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Document Max. Freq Min. Freq
Thomas Wentworth Higginson, Massachusetts in the Army and Navy during the war of 1861-1865, vol. 2 6 6 Browse Search
Frederick H. Dyer, Compendium of the War of the Rebellion: Regimental Histories 5 5 Browse Search
The Daily Dispatch: June 26, 1861., [Electronic resource] 3 3 Browse Search
William F. Fox, Lt. Col. U. S. V., Regimental Losses in the American Civil War, 1861-1865: A Treatise on the extent and nature of the mortuary losses in the Union regiments, with full and exhaustive statistics compiled from the official records on file in the state military bureaus and at Washington 2 2 Browse Search
The Daily Dispatch: June 25, 1861., [Electronic resource] 2 2 Browse Search
The Daily Dispatch: June 24, 1861., [Electronic resource] 2 2 Browse Search
John Beatty, The Citizen-Soldier; or, Memoirs of a Volunteer 1 1 Browse Search
The Daily Dispatch: June 27, 1861., [Electronic resource] 1 1 Browse Search
Brig.-Gen. Bradley T. Johnson, Confederate Military History, a library of Confederate States Military History: Volume 2.1, Maryland (ed. Clement Anselm Evans) 1 1 Browse Search
A Roster of General Officers , Heads of Departments, Senators, Representatives , Military Organizations, &c., &c., in Confederate Service during the War between the States. (ed. Charles C. Jones, Jr. Late Lieut. Colonel of Artillery, C. S. A.) 1 1 Browse Search
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Browsing named entities in John Beatty, The Citizen-Soldier; or, Memoirs of a Volunteer. You can also browse the collection for June 22nd, 1861 AD or search for June 22nd, 1861 AD in all documents.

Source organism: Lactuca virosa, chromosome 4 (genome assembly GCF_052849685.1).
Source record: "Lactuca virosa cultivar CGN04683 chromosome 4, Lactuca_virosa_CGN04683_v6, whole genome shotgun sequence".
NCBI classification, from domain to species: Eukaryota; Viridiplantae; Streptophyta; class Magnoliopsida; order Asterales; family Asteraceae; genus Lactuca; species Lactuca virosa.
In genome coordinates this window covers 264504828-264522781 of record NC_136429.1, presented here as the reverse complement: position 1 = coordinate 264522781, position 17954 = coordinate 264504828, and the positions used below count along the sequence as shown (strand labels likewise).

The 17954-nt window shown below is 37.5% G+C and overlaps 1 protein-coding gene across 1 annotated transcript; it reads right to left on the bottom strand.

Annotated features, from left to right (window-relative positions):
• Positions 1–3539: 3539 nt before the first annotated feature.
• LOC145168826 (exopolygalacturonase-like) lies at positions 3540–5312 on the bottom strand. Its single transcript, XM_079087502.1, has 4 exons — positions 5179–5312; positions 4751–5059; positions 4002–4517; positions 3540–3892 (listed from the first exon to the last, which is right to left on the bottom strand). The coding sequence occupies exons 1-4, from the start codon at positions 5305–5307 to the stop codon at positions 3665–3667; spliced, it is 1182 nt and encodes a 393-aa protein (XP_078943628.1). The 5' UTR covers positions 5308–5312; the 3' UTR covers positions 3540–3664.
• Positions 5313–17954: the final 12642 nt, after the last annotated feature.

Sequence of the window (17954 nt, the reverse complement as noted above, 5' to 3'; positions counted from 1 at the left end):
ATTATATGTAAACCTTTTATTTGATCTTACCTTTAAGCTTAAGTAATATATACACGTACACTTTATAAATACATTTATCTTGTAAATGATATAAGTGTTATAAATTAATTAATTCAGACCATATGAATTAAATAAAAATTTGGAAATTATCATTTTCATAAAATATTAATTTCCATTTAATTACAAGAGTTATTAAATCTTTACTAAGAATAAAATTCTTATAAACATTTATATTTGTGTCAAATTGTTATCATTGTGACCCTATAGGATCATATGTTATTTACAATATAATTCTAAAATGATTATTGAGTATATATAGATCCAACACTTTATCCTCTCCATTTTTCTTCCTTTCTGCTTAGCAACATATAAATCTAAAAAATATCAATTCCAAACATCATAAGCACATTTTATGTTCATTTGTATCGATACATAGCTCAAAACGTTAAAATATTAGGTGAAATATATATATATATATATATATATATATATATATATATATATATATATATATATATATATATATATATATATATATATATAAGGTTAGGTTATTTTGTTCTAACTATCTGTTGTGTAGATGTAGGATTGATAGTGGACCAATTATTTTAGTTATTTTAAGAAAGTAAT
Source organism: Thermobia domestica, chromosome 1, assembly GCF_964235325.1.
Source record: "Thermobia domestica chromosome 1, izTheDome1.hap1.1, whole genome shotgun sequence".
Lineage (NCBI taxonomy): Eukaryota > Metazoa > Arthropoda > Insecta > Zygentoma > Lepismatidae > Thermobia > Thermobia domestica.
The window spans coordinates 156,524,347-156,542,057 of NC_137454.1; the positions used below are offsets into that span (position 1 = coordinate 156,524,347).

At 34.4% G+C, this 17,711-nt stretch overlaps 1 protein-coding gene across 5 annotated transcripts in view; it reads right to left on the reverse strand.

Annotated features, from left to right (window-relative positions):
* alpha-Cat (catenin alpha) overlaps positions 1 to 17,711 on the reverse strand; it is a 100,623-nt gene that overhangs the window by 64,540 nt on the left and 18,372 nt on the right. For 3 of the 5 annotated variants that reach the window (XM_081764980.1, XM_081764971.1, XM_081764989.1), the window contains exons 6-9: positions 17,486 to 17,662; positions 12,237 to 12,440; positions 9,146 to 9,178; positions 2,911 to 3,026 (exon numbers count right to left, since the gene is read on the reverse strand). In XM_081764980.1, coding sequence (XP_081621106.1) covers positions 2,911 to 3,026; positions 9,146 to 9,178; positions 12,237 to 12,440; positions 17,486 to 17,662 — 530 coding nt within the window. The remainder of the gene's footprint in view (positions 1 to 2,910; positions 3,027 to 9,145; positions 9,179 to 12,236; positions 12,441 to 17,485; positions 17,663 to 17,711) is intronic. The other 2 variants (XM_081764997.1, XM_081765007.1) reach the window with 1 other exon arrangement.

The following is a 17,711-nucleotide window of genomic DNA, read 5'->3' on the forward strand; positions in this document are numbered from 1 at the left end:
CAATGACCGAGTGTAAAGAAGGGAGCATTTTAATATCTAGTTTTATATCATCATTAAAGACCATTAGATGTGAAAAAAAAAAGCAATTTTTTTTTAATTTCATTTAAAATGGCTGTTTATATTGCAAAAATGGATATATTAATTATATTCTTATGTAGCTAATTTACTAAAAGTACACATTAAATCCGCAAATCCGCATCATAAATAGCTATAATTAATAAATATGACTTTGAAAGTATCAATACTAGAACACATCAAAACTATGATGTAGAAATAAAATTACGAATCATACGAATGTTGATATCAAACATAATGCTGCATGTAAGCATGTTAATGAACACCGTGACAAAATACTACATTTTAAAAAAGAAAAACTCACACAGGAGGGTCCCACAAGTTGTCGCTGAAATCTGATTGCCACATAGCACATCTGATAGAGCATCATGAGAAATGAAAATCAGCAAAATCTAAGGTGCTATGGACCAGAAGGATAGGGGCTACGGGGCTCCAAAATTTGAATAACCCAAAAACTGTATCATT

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Columbus, December 16, 1878. The Third Ohio Volunteer Infantry served under two separate terms of enlistment — the one for three months, and the other for three years. The regiment was organized April 21, 1861, and on April 27th it was mustered into the United States service, with the following field officers: Isaac H. Marrow, Colonel; John Beatty, Lieutenant Colonel, and J. Warren Keifer, Major. The writer's record begins with the day on which his regiment entered Virginia, June 22, 1861, and ends on January 1, 1864. He does not undertake to present a history of the organizations with which he was connected, nor does he attempt to describe the operations of armies. His record consists merely of matters which came under his own observation, and of camp gossip, rumors, trifling incidents, idle speculations, and the numberless items, small and great, which, in one way and another, enter into and affect the life of a soldier. In short, he has sought simply to gather up th